# Meromorphic Functions of Finite Order

Chapter
Part of the Die Grundlehren der mathematischen Wissenschaften in Einzeldarstellungen book series (GL, volume 162)

## Abstract

In the preceding discussion we have frequently observed that the degree of transcendency of a meromorphic function is reflected in the growth of its characteristic T(r). Considered as a class, meromorphic functions whose characteristic is of a definite order of magnitude have a more complicated structure the higher the order of growth. Thus, for instance, we have found that among other functions meromorphic for |z| < 1, meromorphic functions which have a bounded characteristic in the unit disk are distinguished by certain simple properties. They have, for example, definite boundary values almost everywhere on the bounding circle |z| = 1, which is not generally the case otherwise. The boundedness of the characteristic of a function meromorphic in the entire plane z ≠ ∞ implies that the function is constant. For rational functions T(r) = O(log r), while for a transcendental function the ratio T(r):log r is unbounded as r → ∞1.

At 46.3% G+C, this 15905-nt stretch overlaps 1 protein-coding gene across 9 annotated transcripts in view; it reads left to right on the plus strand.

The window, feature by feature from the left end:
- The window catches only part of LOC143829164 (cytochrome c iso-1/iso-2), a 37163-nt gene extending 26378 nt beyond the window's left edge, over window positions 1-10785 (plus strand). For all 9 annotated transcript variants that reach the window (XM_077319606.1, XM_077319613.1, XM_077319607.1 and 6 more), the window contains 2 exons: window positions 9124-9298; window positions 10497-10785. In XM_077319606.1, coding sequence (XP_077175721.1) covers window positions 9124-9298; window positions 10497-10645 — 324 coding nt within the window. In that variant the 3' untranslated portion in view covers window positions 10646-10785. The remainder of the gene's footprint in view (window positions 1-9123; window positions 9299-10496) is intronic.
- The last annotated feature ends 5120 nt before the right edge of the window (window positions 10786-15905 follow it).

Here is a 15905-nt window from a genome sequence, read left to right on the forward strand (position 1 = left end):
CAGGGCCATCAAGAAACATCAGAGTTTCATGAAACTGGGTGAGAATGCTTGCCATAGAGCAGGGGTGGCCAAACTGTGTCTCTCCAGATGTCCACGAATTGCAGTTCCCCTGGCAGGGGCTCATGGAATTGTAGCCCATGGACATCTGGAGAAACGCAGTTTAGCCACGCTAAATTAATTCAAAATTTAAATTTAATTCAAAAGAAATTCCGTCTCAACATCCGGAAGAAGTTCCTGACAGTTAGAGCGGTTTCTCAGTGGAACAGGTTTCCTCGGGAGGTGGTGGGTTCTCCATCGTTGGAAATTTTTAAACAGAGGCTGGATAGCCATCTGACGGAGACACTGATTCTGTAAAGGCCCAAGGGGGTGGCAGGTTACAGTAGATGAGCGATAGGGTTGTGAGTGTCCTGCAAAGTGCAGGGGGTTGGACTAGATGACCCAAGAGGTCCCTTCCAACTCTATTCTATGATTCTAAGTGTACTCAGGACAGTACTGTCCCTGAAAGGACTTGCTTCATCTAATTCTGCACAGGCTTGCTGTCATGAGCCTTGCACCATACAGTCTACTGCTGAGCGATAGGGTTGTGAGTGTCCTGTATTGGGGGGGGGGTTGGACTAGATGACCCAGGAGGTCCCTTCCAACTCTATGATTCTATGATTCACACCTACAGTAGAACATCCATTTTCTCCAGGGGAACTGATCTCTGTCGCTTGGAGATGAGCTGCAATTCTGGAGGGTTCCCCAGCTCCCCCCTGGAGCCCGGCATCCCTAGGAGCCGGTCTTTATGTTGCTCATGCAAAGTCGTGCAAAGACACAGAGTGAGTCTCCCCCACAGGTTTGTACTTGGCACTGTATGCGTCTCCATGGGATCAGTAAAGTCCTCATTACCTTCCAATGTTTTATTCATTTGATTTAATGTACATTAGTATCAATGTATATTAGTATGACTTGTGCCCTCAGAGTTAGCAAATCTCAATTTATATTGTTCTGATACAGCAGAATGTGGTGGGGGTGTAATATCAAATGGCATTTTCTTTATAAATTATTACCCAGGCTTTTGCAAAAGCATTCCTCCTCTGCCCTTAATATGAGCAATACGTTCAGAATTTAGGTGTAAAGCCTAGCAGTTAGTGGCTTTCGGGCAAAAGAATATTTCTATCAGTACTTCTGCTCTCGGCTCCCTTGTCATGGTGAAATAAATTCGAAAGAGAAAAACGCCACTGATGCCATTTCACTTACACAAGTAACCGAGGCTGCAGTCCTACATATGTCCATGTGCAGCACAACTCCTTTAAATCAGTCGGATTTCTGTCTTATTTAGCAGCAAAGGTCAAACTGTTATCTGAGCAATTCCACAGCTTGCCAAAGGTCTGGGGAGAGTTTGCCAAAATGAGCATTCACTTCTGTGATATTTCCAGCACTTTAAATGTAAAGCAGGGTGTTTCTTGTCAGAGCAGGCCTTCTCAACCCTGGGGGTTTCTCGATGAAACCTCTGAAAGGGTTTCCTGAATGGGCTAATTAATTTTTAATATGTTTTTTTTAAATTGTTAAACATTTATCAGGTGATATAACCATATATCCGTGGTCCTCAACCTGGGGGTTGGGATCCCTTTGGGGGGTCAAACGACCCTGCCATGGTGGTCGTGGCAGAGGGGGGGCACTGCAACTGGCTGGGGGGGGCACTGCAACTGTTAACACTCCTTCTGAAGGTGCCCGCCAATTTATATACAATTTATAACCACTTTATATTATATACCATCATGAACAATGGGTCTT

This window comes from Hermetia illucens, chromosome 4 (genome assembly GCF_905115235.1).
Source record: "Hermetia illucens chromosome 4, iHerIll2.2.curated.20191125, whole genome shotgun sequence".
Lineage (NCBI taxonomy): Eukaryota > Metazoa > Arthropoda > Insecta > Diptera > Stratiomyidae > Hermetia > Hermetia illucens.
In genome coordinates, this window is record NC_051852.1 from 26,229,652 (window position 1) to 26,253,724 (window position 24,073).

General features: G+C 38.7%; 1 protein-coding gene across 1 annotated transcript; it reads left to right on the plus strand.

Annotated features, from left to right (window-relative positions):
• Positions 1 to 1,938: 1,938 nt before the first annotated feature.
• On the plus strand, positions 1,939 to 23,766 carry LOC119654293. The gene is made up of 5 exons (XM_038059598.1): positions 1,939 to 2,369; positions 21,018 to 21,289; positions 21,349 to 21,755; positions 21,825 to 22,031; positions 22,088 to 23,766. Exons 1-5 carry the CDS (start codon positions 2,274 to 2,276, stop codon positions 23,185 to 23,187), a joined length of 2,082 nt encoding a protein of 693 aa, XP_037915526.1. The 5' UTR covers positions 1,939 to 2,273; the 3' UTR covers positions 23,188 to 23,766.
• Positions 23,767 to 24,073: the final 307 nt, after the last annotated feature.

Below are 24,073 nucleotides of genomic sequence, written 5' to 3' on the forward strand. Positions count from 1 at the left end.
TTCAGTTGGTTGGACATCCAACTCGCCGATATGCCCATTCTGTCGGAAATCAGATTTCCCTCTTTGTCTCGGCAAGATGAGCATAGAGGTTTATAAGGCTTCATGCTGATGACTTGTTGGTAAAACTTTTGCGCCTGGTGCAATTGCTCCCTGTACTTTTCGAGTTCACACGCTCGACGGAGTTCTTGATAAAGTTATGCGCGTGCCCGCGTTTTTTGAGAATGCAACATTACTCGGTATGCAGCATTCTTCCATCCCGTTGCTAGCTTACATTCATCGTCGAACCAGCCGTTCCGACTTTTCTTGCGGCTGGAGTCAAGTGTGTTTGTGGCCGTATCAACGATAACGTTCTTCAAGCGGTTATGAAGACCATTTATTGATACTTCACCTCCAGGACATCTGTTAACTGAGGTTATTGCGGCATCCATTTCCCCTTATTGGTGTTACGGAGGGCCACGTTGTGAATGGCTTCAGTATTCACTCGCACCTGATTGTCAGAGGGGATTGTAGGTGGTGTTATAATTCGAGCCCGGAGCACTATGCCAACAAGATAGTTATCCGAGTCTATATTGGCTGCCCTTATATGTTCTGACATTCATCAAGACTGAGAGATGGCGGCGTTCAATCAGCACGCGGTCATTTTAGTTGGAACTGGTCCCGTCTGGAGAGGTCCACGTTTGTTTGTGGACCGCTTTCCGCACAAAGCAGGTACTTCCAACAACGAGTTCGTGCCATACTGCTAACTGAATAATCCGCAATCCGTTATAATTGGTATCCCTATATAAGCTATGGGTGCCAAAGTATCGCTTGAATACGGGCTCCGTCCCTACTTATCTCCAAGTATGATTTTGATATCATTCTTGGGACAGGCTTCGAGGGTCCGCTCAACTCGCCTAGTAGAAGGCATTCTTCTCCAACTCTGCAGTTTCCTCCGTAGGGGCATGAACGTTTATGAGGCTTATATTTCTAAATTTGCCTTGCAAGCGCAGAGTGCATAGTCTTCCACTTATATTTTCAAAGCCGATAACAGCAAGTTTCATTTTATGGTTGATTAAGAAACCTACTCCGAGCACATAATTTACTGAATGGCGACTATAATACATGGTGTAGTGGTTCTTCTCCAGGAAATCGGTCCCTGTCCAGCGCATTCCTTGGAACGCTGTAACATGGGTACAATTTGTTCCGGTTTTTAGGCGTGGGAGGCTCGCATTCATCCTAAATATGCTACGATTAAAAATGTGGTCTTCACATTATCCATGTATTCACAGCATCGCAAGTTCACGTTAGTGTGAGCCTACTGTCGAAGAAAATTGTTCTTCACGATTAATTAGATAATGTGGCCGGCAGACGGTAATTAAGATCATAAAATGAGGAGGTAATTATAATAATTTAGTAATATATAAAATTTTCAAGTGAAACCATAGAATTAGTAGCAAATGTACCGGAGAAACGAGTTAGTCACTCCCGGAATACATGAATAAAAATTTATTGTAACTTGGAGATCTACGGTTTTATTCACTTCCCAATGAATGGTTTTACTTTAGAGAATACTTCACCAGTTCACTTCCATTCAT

## References

1. 1.
This will be proved in § 2 of this chapter.Google Scholar
2. 1.
A. Pringsheim [1], E. Lindelöf [1]. We prefer the designation “mean type” (type moyen) suggested by Lindelöf to the term “normal type” of Pringsheim.Google Scholar
3. 2.
4. 1.
F. Nevanlinna [1], K. Nevanlinna [4].Google Scholar
5. 1.
We can assume that w(0) ≠ 0, ∞. This can always be achieved by dividing the function w by a power z α of z.Google Scholar